Nigeria attacking Shias under Saudi influence

Press TV has interviewed Abayomi Azikiwe, editor of the Pan-African News Wire from Detroit, about the fate of Shia cleric Sheikh Ibrahim Yaqoub Zakzaky in Nigerian government custody.

Q: Why has the Nigerian government in your opinion never issued a comprehensive account as the allegations of the massacre that took place in Zaria last year of Sheikh Zaki’s followers and even today of the sheikh’s and his wife’s fate?

Azikiwe: I believe that the position of the Federal Republic of Nigeria in this matter is indefensible. This whole conflict that occurred in December of last year was unnecessary, could have been avoided because they claim the Islamic Movement of Nigeria in a procession with blocking the pathway of a general. Well, there are other ways of dealing with such allegations through the citations through negotiations and so forth.

But the situation has worsened over the last several months. There’s been demonstrations over the last few weeks in various parts of the country even among students. They are demanding that medical attention be given to the sheikh who according to reports has been blinded in one eye. Another eye has been severely damaged, he was wounded and and his wife has also been held in custody.

And (they are demanding) also some investigation as to what happened on December 12 to 14 with three of the sheikh’s sons who were killed as well as it is estimated over 300 others were massacred. And they’re also claiming that some 50 young women were taken into custody by the Nigerian army and they have not been accounted for.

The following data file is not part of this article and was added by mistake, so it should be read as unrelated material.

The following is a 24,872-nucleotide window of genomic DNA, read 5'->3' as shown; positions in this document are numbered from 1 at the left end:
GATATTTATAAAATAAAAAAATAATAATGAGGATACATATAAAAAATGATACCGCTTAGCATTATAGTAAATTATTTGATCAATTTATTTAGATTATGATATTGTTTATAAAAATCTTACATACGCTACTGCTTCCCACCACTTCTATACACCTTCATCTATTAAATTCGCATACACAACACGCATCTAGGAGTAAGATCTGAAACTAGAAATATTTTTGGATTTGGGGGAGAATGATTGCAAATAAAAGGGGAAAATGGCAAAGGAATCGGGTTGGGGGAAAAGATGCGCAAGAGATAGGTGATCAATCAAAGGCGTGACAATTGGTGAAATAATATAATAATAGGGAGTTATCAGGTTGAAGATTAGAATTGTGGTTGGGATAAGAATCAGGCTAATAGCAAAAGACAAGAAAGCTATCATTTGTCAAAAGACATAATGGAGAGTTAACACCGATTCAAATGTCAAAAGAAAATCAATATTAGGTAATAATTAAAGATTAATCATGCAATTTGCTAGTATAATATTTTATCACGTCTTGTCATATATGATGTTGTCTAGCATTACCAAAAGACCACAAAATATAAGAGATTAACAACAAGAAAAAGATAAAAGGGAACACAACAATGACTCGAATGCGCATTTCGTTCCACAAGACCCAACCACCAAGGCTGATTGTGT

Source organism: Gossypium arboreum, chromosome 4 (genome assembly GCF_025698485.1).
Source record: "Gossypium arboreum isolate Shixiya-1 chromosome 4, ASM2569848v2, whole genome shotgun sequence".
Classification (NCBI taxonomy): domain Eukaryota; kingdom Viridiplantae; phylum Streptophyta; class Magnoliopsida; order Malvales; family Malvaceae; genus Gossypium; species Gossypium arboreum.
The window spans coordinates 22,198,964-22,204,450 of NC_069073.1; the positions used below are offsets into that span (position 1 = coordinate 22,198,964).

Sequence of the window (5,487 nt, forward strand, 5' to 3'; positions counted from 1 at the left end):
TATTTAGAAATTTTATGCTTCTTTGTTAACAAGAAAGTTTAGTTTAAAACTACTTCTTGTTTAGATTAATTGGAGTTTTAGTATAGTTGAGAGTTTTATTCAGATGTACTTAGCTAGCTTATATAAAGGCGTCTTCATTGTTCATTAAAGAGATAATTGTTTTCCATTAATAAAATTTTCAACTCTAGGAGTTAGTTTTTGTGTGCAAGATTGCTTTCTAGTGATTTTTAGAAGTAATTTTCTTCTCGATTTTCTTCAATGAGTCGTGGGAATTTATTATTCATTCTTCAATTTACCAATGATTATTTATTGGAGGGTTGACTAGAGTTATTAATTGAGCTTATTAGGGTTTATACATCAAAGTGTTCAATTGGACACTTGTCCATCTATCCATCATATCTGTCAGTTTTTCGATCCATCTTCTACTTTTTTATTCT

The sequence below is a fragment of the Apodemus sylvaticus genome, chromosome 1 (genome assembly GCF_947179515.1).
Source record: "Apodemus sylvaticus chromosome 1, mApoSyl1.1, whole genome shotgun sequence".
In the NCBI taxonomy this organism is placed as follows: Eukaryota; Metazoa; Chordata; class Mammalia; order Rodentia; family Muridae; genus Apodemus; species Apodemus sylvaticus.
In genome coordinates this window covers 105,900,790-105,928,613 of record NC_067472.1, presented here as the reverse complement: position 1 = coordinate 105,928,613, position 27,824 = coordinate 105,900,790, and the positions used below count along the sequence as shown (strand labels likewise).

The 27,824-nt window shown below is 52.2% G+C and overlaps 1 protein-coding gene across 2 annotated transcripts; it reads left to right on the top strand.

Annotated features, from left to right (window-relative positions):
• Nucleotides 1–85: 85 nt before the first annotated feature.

Q: There are many who can’t understand when the country has the threat of Boko Haram and its atrocities plaguing the nation, why the Nigerian government would go after a peaceful group like the Islamic Movement of Nigeria with some saying that perhaps is foreign influence that led to the decision.

Azikiwi: Well, it could be. We have to look at the influence of Saudi Arabia and other [Persian] Gulf states on African governments. We’ve seen this in recent month vis-à-vis Sudan as well as other states.

So, it could very well be outside influence. Also the whole process of destabilizing Nigeria – they have problems in the northeast, they have problems in the south. And of course, they do not need this additional problem in Kaduna state over something that should have been avoided in the first place.

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